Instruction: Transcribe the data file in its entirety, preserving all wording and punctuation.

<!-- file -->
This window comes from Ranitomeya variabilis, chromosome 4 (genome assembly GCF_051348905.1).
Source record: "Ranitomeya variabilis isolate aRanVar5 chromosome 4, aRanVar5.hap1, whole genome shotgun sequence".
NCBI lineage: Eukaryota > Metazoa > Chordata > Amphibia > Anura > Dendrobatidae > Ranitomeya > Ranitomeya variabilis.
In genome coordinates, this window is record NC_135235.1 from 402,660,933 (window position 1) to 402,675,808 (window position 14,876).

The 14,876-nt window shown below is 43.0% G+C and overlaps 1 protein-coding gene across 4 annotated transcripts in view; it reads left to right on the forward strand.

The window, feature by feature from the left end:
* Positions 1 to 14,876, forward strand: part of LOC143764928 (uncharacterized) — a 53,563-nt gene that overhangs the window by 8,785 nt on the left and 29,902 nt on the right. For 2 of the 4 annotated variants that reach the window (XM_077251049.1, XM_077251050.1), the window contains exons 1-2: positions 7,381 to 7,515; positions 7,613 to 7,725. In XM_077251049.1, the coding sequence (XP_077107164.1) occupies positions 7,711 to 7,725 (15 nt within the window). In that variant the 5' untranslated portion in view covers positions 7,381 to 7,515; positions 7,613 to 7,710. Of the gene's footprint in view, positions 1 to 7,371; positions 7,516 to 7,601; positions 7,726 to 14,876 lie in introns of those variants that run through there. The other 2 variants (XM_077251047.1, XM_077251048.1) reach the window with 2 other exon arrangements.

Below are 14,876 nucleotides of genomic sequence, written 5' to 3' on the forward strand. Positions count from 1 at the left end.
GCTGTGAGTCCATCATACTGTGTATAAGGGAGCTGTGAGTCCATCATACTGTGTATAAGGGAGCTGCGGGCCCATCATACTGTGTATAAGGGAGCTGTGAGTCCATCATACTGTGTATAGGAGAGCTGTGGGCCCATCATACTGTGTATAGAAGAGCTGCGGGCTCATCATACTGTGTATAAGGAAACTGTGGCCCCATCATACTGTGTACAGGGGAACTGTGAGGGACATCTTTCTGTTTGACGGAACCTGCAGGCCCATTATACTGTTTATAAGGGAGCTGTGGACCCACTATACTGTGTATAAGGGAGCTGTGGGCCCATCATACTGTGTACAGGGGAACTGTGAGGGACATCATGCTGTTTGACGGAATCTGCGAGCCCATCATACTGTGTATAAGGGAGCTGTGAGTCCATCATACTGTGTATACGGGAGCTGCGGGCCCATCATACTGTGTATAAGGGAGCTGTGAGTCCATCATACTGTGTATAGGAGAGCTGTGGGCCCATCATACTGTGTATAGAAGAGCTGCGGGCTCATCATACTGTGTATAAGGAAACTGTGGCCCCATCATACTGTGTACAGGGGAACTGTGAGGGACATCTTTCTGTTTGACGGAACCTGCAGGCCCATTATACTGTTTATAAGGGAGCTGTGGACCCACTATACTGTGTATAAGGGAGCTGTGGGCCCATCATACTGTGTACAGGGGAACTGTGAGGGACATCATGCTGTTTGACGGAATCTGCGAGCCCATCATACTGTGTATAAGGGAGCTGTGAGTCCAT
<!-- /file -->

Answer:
This window comes from Ranitomeya variabilis, chromosome 4 (genome assembly GCF_051348905.1).
Source record: "Ranitomeya variabilis isolate aRanVar5 chromosome 4, aRanVar5.hap1, whole genome shotgun sequence".
NCBI lineage: Eukaryota > Metazoa > Chordata > Amphibia > Anura > Dendrobatidae > Ranitomeya > Ranitomeya variabilis.
In genome coordinates, this window is record NC_135235.1 from 402,660,933 (window position 1) to 402,675,808 (window position 14,876).

The 14,876-nt window shown below is 43.0% G+C and overlaps 1 protein-coding gene across 4 annotated transcripts in view; it reads left to right on the forward strand.

The window, feature by feature from the left end:
* Positions 1 to 14,876, forward strand: part of LOC143764928 (uncharacterized) — a 53,563-nt gene that overhangs the window by 8,785 nt on the left and 29,902 nt on the right. For 2 of the 4 annotated variants that reach the window (XM_077251049.1, XM_077251050.1), the window contains exons 1-2: positions 7,381 to 7,515; positions 7,613 to 7,725. In XM_077251049.1, the coding sequence (XP_077107164.1) occupies positions 7,711 to 7,725 (15 nt within the window). In that variant the 5' untranslated portion in view covers positions 7,381 to 7,515; positions 7,613 to 7,710. Of the gene's footprint in view, positions 1 to 7,371; positions 7,516 to 7,601; positions 7,726 to 14,876 lie in introns of those variants that run through there. The other 2 variants (XM_077251047.1, XM_077251048.1) reach the window with 2 other exon arrangements.

Below are 14,876 nucleotides of genomic sequence, written 5' to 3' on the forward strand. Positions count from 1 at the left end.
GCTGTGAGTCCATCATACTGTGTATAAGGGAGCTGTGAGTCCATCATACTGTGTATAAGGGAGCTGCGGGCCCATCATACTGTGTATAAGGGAGCTGTGAGTCCATCATACTGTGTATAGGAGAGCTGTGGGCCCATCATACTGTGTATAGAAGAGCTGCGGGCTCATCATACTGTGTATAAGGAAACTGTGGCCCCATCATACTGTGTACAGGGGAACTGTGAGGGACATCTTTCTGTTTGACGGAACCTGCAGGCCCATTATACTGTTTATAAGGGAGCTGTGGACCCACTATACTGTGTATAAGGGAGCTGTGGGCCCATCATACTGTGTACAGGGGAACTGTGAGGGACATCATGCTGTTTGACGGAATCTGCGAGCCCATCATACTGTGTATAAGGGAGCTGTGAGTCCATCATACTGTGTATACGGGAGCTGCGGGCCCATCATACTGTGTATAAGGGAGCTGTGAGTCCATCATACTGTGTATAGGAGAGCTGTGGGCCCATCATACTGTGTATAGAAGAGCTGCGGGCTCATCATACTGTGTATAAGGAAACTGTGGCCCCATCATACTGTGTACAGGGGAACTGTGAGGGACATCTTTCTGTTTGACGGAACCTGCAGGCCCATTATACTGTTTATAAGGGAGCTGTGGACCCACTATACTGTGTATAAGGGAGCTGTGGGCCCATCATACTGTGTACAGGGGAACTGTGAGGGACATCATGCTGTTTGACGGAATCTGCGAGCCCATCATACTGTGTATAAGGGAGCTGTGAGTCCAT